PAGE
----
Correlative Anatomy for the Invasive Electrophysiologist: Outflow Tract and Supravalvar Arrhythmia



    1. Division of Cardiovascular Diseases, Department of Internal Medicine; Department of Pediatrics and Adolescent Medicine, Mayo Clinic, Rochester, Minnesota, USA
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  • Editor: Stephen C. Hammill, M.D.

Address for correspondence: Samuel J. Asirvatham, M.D., Division of Cardiovascular Diseases and Internal Medicine, and Division of Pediatric Cardiology, Department of Pediatric and Adolescent Medicine, Mayo Clinic College of Medicine, 200 First Street SW, Rochester, MN 55905, USA. Fax: 507-255-2550; E-mail:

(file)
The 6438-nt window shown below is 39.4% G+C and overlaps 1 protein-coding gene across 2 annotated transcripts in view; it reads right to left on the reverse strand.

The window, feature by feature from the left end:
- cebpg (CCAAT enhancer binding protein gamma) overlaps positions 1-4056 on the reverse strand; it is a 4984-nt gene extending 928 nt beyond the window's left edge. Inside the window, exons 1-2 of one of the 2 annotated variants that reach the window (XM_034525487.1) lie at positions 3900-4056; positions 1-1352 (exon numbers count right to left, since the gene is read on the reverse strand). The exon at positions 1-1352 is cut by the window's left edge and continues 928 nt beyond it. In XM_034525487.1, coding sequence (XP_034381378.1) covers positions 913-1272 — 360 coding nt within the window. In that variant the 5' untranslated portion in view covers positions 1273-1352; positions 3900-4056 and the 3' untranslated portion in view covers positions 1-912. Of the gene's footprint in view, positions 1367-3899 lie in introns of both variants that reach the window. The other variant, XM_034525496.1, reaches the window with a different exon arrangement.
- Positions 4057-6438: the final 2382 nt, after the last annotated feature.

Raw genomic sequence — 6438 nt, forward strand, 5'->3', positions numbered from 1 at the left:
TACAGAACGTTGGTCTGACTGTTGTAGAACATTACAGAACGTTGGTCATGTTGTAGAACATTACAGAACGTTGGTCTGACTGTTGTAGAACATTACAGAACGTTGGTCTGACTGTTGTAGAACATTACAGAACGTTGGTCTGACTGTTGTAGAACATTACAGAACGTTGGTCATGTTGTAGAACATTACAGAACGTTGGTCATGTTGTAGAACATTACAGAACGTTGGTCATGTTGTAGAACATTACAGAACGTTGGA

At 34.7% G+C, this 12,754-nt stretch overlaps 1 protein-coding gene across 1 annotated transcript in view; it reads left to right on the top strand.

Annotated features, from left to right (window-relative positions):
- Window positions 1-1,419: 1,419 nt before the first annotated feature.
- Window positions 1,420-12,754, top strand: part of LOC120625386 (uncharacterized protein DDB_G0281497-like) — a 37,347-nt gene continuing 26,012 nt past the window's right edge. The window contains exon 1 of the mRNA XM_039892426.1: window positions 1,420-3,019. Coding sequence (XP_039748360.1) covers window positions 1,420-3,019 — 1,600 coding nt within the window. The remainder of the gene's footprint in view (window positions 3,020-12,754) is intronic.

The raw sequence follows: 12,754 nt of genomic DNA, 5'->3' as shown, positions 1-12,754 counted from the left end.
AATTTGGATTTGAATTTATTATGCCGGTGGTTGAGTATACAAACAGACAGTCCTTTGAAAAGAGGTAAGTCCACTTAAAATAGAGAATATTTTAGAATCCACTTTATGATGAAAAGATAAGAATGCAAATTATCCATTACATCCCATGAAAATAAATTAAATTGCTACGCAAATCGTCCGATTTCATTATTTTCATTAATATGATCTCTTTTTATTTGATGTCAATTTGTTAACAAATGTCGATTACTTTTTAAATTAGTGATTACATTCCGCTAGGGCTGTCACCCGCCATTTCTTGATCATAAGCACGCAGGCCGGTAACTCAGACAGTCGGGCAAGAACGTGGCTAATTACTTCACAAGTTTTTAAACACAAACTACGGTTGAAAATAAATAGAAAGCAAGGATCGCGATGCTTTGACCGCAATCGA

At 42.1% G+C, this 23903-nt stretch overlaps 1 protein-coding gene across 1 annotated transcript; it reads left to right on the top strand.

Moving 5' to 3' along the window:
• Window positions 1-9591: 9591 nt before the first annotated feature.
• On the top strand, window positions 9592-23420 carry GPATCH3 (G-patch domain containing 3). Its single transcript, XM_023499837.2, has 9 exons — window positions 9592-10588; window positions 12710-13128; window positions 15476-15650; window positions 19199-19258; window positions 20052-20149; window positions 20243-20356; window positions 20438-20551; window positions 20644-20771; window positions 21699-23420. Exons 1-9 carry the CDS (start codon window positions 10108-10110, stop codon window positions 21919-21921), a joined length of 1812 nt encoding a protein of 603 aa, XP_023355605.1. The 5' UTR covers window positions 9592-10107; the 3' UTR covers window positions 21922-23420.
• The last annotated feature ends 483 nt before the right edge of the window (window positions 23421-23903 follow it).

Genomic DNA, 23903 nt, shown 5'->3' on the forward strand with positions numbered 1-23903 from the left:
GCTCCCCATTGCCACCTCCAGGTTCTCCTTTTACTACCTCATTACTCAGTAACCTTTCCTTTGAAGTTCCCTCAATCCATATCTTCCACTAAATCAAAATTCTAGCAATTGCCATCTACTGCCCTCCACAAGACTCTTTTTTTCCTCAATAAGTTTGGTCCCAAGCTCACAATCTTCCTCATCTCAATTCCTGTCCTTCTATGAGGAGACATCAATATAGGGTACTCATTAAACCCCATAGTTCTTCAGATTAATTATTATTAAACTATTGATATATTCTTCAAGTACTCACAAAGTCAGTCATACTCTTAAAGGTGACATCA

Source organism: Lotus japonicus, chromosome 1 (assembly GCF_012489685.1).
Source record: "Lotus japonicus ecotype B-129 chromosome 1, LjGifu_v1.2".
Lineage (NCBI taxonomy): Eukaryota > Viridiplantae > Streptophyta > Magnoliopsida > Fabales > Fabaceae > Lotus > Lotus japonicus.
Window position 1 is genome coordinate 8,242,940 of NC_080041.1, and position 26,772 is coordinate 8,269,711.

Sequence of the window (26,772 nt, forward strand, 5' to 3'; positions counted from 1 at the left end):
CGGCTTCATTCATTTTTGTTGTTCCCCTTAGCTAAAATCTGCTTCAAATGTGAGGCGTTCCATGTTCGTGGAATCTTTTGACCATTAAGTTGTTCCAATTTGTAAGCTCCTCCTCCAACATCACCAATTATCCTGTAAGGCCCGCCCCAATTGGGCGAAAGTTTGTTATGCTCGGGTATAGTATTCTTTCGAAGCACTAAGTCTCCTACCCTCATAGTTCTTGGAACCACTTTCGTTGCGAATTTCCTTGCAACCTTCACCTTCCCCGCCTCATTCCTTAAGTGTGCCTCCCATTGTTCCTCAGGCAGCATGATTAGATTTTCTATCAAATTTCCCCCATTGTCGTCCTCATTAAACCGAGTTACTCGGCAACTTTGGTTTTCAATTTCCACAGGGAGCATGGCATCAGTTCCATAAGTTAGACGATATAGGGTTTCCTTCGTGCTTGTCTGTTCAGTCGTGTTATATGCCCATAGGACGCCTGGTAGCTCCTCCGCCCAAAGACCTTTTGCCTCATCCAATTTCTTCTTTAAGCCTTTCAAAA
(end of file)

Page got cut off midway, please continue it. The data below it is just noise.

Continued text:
Radiofrequency ablation in the outflow tract and great arteries is increasingly performed to treat a variety of symptomatic cardiac arrhythmias. The regional anatomy of these structures is among the most complex of those encountered by cardiac electrophysiologists. An exact appreciation of the relationships between these overlapping structures and their proximity to the coronary arterial and conduction system is essential for rational, safe, and effective ablation for these arrhythmias. A supravalvar portion of the aorta is a unique site for arrhythmia origin where the arrhythmogenic substrate for atrial arrhythmias, ventricular arrhythmias, and accessory pathways may all be located. Discussed in this review are the main principles of outflow tract and supravalvar arrhythmia, and these are correlated with fluoroscopy, electrograms, and electrocardiography that help guide the invasive electrophysiologist.